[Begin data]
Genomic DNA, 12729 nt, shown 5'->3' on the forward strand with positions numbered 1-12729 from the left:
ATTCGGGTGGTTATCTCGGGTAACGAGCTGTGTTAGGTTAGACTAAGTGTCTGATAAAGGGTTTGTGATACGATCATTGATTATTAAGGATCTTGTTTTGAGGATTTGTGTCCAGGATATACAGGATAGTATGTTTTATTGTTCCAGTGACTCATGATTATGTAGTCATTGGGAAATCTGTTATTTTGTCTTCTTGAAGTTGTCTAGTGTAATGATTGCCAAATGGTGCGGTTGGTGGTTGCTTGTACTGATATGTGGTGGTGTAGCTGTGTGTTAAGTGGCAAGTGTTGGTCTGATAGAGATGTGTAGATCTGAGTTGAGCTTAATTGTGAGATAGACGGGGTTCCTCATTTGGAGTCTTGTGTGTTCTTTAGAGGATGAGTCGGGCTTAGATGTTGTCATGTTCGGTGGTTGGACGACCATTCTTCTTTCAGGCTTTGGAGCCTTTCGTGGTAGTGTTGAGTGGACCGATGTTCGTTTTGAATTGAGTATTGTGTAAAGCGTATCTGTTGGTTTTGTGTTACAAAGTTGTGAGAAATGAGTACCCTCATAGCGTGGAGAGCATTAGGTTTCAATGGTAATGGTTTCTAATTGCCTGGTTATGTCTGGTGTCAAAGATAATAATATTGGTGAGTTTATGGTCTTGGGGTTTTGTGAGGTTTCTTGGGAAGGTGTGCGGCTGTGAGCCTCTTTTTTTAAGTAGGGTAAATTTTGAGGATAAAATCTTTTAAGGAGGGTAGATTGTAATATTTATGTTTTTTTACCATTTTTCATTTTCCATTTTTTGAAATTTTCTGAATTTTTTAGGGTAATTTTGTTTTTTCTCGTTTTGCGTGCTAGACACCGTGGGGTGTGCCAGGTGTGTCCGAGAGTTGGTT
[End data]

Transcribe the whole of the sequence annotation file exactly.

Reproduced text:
Genomic DNA, 12729 nt, shown 5'->3' on the forward strand with positions numbered 1-12729 from the left:
ATTCGGGTGGTTATCTCGGGTAACGAGCTGTGTTAGGTTAGACTAAGTGTCTGATAAAGGGTTTGTGATACGATCATTGATTATTAAGGATCTTGTTTTGAGGATTTGTGTCCAGGATATACAGGATAGTATGTTTTATTGTTCCAGTGACTCATGATTATGTAGTCATTGGGAAATCTGTTATTTTGTCTTCTTGAAGTTGTCTAGTGTAATGATTGCCAAATGGTGCGGTTGGTGGTTGCTTGTACTGATATGTGGTGGTGTAGCTGTGTGTTAAGTGGCAAGTGTTGGTCTGATAGAGATGTGTAGATCTGAGTTGAGCTTAATTGTGAGATAGACGGGGTTCCTCATTTGGAGTCTTGTGTGTTCTTTAGAGGATGAGTCGGGCTTAGATGTTGTCATGTTCGGTGGTTGGACGACCATTCTTCTTTCAGGCTTTGGAGCCTTTCGTGGTAGTGTTGAGTGGACCGATGTTCGTTTTGAATTGAGTATTGTGTAAAGCGTATCTGTTGGTTTTGTGTTACAAAGTTGTGAGAAATGAGTACCCTCATAGCGTGGAGAGCATTAGGTTTCAATGGTAATGGTTTCTAATTGCCTGGTTATGTCTGGTGTCAAAGATAATAATATTGGTGAGTTTATGGTCTTGGGGTTTTGTGAGGTTTCTTGGGAAGGTGTGCGGCTGTGAGCCTCTTTTTTTAAGTAGGGTAAATTTTGAGGATAAAATCTTTTAAGGAGGGTAGATTGTAATATTTATGTTTTTTTACCATTTTTCATTTTCCATTTTTTGAAATTTTCTGAATTTTTTAGGGTAATTTTGTTTTTTCTCGTTTTGCGTGCTAGACACCGTGGGGTGTGCCAGGTGTGTCCGAGAGTTGGTT